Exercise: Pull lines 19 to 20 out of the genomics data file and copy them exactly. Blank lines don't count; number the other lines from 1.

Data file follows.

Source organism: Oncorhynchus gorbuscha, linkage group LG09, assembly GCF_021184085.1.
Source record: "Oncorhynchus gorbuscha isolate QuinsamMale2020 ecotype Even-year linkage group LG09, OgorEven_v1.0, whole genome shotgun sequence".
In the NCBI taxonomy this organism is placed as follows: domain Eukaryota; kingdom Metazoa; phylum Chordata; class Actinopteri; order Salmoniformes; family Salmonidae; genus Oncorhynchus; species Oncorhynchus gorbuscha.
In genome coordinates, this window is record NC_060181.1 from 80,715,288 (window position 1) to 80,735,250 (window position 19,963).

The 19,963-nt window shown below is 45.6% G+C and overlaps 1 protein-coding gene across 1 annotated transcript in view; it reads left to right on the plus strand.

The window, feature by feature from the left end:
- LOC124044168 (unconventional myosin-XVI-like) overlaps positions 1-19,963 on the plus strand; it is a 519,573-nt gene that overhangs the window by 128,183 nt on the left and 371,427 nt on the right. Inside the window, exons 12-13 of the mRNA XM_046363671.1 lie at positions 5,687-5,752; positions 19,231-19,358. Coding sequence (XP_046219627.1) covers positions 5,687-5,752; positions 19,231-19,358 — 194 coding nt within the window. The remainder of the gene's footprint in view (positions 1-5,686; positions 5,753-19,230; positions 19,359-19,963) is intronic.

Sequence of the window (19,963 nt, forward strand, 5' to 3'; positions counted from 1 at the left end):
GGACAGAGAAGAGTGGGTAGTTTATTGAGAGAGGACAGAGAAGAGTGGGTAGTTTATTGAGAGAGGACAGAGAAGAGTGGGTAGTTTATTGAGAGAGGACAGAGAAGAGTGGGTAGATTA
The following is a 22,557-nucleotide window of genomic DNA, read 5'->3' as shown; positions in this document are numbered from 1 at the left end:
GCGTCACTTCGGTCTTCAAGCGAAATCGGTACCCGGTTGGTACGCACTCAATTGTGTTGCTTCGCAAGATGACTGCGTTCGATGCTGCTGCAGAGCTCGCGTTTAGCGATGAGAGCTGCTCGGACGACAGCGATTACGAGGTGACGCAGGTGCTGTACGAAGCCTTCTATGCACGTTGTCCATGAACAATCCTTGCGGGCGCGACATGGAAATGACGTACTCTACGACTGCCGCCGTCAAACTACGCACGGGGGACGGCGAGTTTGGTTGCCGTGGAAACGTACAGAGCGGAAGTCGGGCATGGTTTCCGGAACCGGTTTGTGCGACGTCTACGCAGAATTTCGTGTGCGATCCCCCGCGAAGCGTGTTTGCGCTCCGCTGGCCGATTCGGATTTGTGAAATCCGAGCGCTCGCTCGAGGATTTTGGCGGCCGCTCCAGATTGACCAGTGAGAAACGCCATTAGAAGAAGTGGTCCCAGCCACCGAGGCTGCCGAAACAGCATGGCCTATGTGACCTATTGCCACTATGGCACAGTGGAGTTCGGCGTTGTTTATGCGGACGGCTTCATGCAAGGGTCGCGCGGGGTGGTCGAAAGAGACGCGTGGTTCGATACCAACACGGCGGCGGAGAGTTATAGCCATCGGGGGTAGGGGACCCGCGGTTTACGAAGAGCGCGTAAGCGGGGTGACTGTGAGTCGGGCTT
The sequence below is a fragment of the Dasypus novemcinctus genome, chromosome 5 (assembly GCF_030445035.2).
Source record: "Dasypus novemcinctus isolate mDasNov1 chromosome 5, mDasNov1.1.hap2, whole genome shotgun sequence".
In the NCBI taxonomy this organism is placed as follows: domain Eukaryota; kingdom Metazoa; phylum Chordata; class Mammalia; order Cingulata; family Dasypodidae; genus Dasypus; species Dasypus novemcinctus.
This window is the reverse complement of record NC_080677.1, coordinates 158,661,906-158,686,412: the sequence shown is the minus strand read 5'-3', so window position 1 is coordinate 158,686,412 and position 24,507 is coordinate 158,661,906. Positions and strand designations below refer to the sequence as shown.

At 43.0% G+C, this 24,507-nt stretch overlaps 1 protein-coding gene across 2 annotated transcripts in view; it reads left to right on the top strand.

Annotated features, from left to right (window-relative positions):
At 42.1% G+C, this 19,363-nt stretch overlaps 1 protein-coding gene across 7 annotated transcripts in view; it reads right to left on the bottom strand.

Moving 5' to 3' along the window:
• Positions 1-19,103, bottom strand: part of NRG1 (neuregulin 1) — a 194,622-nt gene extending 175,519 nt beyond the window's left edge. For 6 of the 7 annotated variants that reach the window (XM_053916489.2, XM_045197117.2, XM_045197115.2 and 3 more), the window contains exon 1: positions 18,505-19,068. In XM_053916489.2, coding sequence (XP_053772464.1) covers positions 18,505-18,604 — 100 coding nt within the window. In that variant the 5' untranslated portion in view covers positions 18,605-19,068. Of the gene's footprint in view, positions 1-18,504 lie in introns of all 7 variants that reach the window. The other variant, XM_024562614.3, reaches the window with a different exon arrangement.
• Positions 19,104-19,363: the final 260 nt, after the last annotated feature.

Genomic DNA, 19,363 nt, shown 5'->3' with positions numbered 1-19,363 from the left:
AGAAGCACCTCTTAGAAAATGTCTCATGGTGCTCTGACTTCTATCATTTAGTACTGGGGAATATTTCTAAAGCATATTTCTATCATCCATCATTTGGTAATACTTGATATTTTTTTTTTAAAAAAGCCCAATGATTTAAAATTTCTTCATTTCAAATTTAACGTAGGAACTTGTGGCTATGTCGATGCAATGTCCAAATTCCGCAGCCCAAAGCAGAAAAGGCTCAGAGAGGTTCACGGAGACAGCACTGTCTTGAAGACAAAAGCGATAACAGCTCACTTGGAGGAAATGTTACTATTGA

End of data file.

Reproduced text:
Moving 5' to 3' along the window:
• Positions 1-19,103, bottom strand: part of NRG1 (neuregulin 1) — a 194,622-nt gene extending 175,519 nt beyond the window's left edge. For 6 of the 7 annotated variants that reach the window (XM_053916489.2, XM_045197117.2, XM_045197115.2 and 3 more), the window contains exon 1: positions 18,505-19,068. In XM_053916489.2, coding sequence (XP_053772464.1) covers positions 18,505-18,604 — 100 coding nt within the window. In that variant the 5' untranslated portion in view covers positions 18,605-19,068. Of the gene's footprint in view, positions 1-18,504 lie in introns of all 7 variants that reach the window. The other variant, XM_024562614.3, reaches the window with a different exon arrangement.